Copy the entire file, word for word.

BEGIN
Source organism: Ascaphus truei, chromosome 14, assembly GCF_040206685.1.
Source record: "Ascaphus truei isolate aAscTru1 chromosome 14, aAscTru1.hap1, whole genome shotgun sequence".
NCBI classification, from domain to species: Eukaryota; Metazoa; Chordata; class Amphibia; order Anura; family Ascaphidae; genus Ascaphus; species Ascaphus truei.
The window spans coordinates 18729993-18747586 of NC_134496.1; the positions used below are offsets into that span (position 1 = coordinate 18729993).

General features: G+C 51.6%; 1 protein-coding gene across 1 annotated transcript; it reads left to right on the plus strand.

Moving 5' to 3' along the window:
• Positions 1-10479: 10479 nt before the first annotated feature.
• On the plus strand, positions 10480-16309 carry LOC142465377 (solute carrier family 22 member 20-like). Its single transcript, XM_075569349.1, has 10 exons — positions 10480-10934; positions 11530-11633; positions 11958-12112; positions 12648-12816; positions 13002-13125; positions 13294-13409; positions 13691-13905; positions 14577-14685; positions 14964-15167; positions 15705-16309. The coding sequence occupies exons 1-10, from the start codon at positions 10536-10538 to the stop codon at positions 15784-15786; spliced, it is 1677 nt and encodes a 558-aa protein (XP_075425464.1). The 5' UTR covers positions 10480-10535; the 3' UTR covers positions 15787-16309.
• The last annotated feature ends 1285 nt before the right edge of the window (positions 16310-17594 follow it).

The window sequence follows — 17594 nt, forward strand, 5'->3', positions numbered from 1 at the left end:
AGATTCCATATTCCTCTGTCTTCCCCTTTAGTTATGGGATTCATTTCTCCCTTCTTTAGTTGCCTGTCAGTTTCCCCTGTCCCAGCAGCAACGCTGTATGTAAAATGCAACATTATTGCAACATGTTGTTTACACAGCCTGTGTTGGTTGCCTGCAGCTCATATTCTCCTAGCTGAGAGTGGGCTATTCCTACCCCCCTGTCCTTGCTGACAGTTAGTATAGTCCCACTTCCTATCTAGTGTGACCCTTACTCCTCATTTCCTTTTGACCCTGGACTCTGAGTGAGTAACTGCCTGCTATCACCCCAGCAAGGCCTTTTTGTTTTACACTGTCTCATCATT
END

Source organism: Ascaphus truei, chromosome 14, assembly GCF_040206685.1.
Source record: "Ascaphus truei isolate aAscTru1 chromosome 14, aAscTru1.hap1, whole genome shotgun sequence".
NCBI classification, from domain to species: Eukaryota; Metazoa; Chordata; class Amphibia; order Anura; family Ascaphidae; genus Ascaphus; species Ascaphus truei.
The window spans coordinates 18729993-18747586 of NC_134496.1; the positions used below are offsets into that span (position 1 = coordinate 18729993).

General features: G+C 51.6%; 1 protein-coding gene across 1 annotated transcript; it reads left to right on the plus strand.

Moving 5' to 3' along the window:
• Positions 1-10479: 10479 nt before the first annotated feature.
• On the plus strand, positions 10480-16309 carry LOC142465377 (solute carrier family 22 member 20-like). Its single transcript, XM_075569349.1, has 10 exons — positions 10480-10934; positions 11530-11633; positions 11958-12112; positions 12648-12816; positions 13002-13125; positions 13294-13409; positions 13691-13905; positions 14577-14685; positions 14964-15167; positions 15705-16309. The coding sequence occupies exons 1-10, from the start codon at positions 10536-10538 to the stop codon at positions 15784-15786; spliced, it is 1677 nt and encodes a 558-aa protein (XP_075425464.1). The 5' UTR covers positions 10480-10535; the 3' UTR covers positions 15787-16309.
• The last annotated feature ends 1285 nt before the right edge of the window (positions 16310-17594 follow it).

The window sequence follows — 17594 nt, forward strand, 5'->3', positions numbered from 1 at the left end:
AGATTCCATATTCCTCTGTCTTCCCCTTTAGTTATGGGATTCATTTCTCCCTTCTTTAGTTGCCTGTCAGTTTCCCCTGTCCCAGCAGCAACGCTGTATGTAAAATGCAACATTATTGCAACATGTTGTTTACACAGCCTGTGTTGGTTGCCTGCAGCTCATATTCTCCTAGCTGAGAGTGGGCTATTCCTACCCCCCTGTCCTTGCTGACAGTTAGTATAGTCCCACTTCCTATCTAGTGTGACCCTTACTCCTCATTTCCTTTTGACCCTGGACTCTGAGTGAGTAACTGCCTGCTATCACCCCAGCAAGGCCTTTTTGTTTTACACTGTCTCATCATT